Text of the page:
Weighing the Cost of Winning
Thoughts on the Second Readings by Joe Frankfield
25th Sunday in Ordinary Time
James 3:16 – 4:3
Two weeks ago, during president Obama’s address to congress about his health care proposals, a representative shouted, “You lie.” It was an astonishing moment. Everyone knew that people were holding different solutions for our health care problems. Everyone knew that passions were running hot. But everyone also knew that certain behaviors were out of bounds – even in this tense situation – and accusing the president of lying during a formal speech was one of them. The accusation of lying stops conversation cold. There’s no reason to continue.
When our arguments grow heated and we believe that important values are in jeopardy, we tend to grasp whatever weapons will overwhelm our opposer. We forget that we all sail in one very small boat. We need everyone to row if we’re to reach safe harbor. There is no other vessel around if this one sinks. We’re going to have to live together and rely on one another for a long time. Swinging lethal weapons – even with a just cause and victory assured – in such a situation endangers everyone.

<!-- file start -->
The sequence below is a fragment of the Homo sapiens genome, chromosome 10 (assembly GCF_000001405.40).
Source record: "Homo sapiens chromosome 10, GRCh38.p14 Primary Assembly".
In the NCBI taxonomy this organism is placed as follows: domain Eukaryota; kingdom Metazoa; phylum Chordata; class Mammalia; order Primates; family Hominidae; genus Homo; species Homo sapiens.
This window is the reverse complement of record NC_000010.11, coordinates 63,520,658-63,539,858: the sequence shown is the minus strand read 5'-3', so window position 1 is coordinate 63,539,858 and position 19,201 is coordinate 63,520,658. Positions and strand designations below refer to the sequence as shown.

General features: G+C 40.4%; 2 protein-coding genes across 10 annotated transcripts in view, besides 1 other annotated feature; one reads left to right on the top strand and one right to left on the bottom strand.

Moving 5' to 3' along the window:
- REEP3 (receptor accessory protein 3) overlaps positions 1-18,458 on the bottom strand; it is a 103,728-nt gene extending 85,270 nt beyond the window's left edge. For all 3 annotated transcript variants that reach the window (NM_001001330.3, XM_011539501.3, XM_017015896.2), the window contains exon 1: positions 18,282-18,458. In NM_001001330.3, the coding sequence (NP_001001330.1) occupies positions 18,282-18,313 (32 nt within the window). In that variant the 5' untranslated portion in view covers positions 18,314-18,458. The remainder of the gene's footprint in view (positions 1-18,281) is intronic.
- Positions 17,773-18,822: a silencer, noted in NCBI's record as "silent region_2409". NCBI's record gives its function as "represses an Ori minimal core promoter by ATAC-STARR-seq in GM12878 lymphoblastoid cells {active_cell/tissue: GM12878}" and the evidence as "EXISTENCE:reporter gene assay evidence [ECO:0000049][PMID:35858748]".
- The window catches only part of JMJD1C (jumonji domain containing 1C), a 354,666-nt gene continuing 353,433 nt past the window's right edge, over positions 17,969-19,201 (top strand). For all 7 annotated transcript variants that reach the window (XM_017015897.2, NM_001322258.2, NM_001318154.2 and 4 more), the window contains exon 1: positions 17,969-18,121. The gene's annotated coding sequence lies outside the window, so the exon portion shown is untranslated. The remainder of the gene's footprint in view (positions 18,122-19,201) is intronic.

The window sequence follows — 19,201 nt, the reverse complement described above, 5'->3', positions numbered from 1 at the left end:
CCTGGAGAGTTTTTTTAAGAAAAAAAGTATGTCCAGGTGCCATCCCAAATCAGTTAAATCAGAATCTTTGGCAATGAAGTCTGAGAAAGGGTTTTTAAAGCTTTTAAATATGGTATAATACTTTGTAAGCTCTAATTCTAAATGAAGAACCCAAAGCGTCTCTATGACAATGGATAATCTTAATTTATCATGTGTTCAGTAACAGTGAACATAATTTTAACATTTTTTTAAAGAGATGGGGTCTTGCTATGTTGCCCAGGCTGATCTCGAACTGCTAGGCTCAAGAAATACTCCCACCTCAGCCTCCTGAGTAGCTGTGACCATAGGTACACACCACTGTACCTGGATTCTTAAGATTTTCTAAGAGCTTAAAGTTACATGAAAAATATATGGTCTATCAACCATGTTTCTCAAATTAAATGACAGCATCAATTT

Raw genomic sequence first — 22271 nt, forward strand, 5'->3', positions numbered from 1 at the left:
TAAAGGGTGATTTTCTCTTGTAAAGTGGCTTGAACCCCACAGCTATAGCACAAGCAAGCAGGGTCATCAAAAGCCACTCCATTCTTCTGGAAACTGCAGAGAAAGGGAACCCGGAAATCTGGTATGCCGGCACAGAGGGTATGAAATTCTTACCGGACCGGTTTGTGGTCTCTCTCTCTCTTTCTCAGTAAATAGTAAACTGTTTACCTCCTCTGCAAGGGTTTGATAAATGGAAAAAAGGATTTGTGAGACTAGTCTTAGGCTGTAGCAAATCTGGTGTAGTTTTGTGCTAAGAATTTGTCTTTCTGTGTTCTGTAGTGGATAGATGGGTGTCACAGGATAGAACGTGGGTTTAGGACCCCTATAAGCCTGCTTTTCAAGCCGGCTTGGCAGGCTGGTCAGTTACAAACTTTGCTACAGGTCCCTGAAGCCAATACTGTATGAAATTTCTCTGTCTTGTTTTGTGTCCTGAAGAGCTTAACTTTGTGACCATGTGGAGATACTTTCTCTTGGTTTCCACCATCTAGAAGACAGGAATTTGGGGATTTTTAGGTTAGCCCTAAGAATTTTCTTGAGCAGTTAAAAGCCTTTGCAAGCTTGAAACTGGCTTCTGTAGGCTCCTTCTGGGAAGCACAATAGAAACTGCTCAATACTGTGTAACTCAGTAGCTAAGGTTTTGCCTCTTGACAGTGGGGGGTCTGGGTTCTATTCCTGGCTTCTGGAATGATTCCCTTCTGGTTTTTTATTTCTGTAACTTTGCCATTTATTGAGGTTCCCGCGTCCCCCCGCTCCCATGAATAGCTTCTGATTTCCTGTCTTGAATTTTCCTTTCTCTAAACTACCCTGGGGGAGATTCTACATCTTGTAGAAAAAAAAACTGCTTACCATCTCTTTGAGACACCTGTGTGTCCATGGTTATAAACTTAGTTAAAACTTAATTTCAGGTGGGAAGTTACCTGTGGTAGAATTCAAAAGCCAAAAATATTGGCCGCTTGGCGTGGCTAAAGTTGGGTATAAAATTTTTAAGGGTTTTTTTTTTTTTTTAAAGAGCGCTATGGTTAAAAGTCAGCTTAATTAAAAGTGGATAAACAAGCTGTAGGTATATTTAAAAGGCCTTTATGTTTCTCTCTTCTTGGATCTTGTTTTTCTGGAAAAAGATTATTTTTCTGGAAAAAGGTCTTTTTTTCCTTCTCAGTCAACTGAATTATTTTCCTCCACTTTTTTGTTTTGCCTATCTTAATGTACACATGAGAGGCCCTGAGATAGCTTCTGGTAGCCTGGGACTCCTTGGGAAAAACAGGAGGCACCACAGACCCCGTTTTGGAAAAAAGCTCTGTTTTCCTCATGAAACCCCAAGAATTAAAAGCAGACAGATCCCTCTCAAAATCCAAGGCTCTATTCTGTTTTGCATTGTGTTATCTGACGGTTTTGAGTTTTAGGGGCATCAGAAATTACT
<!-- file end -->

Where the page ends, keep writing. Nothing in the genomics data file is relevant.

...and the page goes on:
The early Church faced many situations when warring passengers put its tiny boat in jeopardy. The contending parties were so caught up in their value that they forgot the fragility of their craft. Historians tell of entire Christian communities that vanished as a result of internal strife.
People can decide that the nobility of their cause justifies a fight to the death. They can convince themselves that they can accept the loss of their boat if necessary. In their passion they can also forget how many others they doom to a deep grave.
Our Church is a relationship among ourselves in communion with God. It exists only with internal good will. The withdrawal of that good will has mortal consequences. The loss is immense to those directly involved; it’s beyond counting when we consider that community’s potential for service beyond its membership. To maintain our trust in one another’s good will is essential if we’re to accomplish the task God asks of us and we’ve accepted.